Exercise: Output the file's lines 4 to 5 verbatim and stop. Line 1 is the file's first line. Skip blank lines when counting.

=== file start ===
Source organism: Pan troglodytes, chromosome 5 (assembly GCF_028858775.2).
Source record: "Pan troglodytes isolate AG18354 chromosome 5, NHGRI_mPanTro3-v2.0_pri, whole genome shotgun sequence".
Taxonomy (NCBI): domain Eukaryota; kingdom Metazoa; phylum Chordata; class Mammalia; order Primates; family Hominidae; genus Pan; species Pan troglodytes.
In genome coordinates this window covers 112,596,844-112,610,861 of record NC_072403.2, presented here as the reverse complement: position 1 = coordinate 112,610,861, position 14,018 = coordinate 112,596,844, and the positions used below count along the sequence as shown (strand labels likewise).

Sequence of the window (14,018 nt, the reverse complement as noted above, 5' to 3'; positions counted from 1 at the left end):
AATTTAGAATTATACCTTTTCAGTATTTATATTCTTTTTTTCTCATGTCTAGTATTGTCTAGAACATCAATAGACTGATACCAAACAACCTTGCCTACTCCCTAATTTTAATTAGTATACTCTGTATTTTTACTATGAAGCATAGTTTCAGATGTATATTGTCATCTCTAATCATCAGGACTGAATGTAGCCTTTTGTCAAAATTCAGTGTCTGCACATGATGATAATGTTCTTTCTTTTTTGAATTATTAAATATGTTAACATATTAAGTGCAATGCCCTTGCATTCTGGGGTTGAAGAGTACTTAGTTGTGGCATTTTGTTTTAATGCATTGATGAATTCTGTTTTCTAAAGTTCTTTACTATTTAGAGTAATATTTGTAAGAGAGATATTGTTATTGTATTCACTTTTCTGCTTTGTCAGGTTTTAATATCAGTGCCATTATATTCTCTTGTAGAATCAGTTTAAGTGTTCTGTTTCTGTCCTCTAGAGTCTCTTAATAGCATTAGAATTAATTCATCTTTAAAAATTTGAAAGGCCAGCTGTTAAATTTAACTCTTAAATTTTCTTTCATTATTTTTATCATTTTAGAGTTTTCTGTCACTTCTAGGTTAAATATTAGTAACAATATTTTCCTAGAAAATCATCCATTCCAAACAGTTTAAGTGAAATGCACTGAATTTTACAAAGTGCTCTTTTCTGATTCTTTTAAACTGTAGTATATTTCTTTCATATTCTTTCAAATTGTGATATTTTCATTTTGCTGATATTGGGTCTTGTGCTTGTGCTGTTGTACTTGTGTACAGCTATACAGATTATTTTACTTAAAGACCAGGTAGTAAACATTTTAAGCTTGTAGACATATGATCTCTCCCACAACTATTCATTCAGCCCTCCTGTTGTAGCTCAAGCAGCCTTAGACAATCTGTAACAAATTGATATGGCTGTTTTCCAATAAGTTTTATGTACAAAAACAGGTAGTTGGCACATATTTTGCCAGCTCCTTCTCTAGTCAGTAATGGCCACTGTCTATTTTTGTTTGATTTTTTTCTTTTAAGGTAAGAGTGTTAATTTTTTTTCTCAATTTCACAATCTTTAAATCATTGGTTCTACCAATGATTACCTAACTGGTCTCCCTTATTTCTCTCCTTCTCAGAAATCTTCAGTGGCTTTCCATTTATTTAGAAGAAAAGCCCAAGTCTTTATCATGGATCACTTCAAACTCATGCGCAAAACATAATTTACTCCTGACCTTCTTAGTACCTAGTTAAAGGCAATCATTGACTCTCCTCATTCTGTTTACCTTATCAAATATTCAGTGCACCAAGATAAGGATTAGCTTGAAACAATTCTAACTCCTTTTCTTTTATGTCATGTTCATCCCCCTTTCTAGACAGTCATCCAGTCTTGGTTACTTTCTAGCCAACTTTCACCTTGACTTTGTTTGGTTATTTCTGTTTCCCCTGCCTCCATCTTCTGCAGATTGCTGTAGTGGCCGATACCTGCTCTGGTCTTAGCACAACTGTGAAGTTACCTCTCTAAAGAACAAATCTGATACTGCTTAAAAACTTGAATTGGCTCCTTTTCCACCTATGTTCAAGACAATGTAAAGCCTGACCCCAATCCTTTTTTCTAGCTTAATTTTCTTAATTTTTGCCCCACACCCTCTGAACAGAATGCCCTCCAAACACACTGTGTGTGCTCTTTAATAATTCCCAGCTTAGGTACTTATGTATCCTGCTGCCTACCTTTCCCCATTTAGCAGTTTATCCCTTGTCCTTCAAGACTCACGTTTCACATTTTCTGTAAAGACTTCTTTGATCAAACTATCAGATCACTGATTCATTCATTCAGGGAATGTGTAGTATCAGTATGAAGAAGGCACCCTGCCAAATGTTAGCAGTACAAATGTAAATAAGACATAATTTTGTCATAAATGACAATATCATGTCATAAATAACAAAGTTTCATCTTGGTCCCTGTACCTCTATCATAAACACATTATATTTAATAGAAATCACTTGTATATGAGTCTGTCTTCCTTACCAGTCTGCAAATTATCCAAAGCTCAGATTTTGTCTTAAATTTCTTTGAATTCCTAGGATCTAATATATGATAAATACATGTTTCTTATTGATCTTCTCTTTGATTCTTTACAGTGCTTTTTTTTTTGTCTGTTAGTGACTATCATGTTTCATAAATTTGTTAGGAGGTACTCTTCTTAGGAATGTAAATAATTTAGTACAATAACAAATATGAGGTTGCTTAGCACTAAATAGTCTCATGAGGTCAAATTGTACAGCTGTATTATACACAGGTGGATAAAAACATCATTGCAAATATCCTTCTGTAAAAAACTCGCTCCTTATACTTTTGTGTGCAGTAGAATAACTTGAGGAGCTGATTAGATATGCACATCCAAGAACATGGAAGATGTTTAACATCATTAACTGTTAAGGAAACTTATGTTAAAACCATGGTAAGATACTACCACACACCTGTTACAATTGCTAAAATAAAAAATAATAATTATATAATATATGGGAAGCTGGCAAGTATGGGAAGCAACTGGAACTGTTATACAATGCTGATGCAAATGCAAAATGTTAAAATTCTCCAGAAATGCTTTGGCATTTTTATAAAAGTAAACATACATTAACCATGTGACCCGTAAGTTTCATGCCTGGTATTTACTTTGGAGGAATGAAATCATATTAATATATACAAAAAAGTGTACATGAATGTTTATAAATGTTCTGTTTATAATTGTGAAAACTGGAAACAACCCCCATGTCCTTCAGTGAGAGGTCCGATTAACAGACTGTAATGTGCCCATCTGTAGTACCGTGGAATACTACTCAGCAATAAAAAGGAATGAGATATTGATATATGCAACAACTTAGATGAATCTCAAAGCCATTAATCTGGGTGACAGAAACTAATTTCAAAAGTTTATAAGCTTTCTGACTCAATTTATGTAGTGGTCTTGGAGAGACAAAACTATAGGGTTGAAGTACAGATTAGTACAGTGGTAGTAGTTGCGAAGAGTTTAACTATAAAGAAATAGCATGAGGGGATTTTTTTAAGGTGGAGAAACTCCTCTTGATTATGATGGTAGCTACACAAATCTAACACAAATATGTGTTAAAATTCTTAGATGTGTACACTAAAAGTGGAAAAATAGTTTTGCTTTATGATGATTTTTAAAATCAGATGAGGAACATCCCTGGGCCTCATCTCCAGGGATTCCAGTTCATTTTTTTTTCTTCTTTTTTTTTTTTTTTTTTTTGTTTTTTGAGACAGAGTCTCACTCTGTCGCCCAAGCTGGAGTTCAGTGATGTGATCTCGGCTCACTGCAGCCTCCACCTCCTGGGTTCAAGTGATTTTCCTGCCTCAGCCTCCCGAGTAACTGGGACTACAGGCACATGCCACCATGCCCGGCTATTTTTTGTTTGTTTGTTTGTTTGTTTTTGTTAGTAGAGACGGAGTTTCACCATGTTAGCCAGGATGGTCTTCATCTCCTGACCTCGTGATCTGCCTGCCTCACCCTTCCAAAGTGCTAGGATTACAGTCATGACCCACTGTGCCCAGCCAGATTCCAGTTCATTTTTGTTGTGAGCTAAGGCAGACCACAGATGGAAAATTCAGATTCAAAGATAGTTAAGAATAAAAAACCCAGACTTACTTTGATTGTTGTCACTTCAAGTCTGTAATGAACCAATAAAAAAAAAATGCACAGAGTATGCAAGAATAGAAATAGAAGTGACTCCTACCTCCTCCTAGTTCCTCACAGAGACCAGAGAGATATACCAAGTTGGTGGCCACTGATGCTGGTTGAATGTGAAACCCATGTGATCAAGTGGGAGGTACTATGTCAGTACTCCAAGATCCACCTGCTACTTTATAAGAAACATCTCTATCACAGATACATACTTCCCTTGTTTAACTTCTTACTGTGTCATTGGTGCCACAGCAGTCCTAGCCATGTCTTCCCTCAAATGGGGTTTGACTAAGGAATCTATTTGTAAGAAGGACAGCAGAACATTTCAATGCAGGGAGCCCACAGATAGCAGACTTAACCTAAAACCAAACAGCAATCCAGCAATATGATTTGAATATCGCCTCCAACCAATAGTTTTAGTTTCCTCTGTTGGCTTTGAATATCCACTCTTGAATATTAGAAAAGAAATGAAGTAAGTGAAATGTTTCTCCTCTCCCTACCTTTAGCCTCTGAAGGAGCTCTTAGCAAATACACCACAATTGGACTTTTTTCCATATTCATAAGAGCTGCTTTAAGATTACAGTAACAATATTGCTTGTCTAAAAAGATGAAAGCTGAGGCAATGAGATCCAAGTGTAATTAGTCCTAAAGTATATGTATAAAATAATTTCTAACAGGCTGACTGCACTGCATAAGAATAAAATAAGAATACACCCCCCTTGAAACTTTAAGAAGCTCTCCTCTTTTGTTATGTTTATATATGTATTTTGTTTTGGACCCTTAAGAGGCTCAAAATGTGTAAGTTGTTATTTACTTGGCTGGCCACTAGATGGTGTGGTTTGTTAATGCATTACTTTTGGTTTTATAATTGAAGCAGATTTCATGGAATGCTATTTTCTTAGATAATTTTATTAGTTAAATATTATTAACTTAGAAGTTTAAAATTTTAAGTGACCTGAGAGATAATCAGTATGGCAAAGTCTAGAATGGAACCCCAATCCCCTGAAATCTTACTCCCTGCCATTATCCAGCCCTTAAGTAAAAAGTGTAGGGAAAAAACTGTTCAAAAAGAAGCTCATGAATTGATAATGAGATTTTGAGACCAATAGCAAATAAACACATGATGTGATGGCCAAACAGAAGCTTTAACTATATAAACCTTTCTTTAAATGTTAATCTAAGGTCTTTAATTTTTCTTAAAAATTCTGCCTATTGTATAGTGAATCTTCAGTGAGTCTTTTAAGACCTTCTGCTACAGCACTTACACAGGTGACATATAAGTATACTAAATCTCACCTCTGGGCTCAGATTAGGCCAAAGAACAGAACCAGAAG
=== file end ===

In genome coordinates this window covers 112,596,844-112,610,861 of record NC_072403.2, presented here as the reverse complement: position 1 = coordinate 112,610,861, position 14,018 = coordinate 112,596,844, and the positions used below count along the sequence as shown (strand labels likewise).

Sequence of the window (14,018 nt, the reverse complement as noted above, 5' to 3'; positions counted from 1 at the left end):